Check Out Bush Checking Out

Check Out Bush Checking Out

by
Craig Brown

The NYT just ran an interview with Reuters head photo editor Jim Bourg who shared the following:

I was planning describe to and you had asked me to choose ten photographs, but to tell you the truth, I was pretty tempted to supplement it with one of the pictures by our photographer Jason Reed from (Bush's  January 15th) farewell address. I was paging through the thumbnails with our remote editing program as they came in live from the White House. And it is not often, with all the pictures I've edited, that I stop dead in my tracks and say, "Oh, my God," but I did that last night. Bush finished his address to the nation, went back out through the doors, and the doors closed behind him and the national TV broadcast went off the air. And then after the live TV was off, the doors suddenly reopened, and he came back in to say goodbye to all the guests - his former cabinet members, his current cabinet members, Dick Cheney, his daughters, Laura and lots of other friends and supporters. He popped out that door, and when the door opened and he came through it, the look on his face was like no look I'd ever seen on George Bush's face in my life. I actually flagged three versions as he comes through the door and his expression changes.

And I turned to one of my editors - First I said, "Oh, my God." And he said, "What?" And I said, "You've got to see this picture of Bush. This is really stunning." And I flipped it over to him to process and his first reaction was, "Wow." And I said, "If he wasn't just back there behind that door crying, I don't know what that look on his face is." Because he just looks absolutely devastated as he comes through this door after essentially ending his eight year presidency. And it's just really striking. He just looks absolutely devastated.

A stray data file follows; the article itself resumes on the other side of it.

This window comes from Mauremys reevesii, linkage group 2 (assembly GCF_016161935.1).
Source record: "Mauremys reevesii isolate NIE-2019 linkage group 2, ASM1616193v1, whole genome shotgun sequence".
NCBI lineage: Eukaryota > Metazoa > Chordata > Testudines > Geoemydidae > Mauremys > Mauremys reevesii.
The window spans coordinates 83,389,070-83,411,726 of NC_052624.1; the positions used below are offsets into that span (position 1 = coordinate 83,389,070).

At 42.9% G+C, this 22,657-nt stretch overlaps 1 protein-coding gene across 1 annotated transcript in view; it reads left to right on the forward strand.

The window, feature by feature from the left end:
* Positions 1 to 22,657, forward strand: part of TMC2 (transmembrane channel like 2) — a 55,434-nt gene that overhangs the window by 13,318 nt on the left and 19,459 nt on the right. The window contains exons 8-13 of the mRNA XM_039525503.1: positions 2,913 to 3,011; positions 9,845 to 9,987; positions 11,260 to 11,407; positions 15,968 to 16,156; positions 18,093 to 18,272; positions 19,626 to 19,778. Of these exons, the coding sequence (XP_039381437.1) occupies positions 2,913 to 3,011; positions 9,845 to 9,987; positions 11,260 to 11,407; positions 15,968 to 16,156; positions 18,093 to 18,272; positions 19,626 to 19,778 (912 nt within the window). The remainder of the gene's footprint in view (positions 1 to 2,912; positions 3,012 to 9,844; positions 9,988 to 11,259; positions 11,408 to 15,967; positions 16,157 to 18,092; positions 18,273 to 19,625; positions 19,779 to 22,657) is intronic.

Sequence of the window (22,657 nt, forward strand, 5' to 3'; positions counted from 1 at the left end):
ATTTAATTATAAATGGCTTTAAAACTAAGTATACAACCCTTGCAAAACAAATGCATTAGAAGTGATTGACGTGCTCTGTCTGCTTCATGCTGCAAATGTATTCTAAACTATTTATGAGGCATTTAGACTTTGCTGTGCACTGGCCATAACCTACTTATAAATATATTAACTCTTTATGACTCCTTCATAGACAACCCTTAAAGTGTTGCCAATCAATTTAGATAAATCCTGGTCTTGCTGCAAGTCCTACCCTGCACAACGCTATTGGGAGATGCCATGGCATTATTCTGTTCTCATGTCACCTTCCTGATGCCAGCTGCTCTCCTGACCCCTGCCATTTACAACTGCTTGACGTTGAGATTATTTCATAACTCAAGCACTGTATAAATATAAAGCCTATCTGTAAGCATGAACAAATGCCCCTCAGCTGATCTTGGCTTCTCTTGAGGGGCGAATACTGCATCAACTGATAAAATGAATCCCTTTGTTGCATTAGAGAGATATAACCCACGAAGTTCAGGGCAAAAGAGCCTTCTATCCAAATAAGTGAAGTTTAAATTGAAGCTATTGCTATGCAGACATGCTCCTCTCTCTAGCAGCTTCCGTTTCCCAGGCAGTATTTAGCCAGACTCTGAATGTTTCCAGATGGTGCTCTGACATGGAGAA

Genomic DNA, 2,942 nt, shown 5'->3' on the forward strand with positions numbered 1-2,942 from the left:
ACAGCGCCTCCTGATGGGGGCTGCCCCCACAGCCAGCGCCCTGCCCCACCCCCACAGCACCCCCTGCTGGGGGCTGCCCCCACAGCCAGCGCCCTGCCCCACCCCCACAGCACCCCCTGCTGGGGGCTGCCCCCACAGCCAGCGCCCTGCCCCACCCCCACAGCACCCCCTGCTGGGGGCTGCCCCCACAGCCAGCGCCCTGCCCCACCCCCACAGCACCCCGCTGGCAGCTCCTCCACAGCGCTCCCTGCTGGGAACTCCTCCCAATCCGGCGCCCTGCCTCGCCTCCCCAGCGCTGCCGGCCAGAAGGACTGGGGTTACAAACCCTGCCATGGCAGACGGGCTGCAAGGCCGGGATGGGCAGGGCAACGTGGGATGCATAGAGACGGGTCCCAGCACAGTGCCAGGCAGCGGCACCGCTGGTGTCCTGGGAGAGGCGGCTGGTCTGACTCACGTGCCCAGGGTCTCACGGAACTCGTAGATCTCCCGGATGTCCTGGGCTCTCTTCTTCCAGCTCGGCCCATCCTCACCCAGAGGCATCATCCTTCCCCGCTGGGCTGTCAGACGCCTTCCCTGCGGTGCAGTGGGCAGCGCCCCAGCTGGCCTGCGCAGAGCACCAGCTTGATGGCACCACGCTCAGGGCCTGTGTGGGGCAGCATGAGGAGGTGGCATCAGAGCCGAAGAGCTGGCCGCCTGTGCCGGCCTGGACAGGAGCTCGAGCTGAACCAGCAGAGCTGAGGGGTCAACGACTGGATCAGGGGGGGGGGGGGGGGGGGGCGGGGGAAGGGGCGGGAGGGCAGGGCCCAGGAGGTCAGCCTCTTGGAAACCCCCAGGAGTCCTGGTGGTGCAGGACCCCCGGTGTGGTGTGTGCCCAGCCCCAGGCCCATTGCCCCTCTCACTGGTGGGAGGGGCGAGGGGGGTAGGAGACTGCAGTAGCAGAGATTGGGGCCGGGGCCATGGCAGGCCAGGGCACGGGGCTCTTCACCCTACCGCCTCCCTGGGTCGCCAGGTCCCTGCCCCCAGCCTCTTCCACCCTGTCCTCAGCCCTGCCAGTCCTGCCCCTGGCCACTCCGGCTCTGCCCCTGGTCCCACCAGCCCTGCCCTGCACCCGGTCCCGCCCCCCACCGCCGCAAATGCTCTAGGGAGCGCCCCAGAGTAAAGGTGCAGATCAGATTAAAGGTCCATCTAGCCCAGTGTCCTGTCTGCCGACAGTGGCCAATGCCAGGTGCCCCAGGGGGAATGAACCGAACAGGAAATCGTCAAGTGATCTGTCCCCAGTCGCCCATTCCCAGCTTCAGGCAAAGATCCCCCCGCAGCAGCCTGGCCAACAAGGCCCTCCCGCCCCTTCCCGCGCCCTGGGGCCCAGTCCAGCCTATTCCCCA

U.S. President George W. Bush re-enters the White
House East room to say goodbye to staff and friends after his primetime
address in Washington, January 15, 2009. Bush on Thursday defended his
actions to avert a collapse of the financial system and protect America
from another terrorist attack as he mounted a farewell bid to polish
his troubled legacy. REUTERS/Jason Reed (UNITED STATES)

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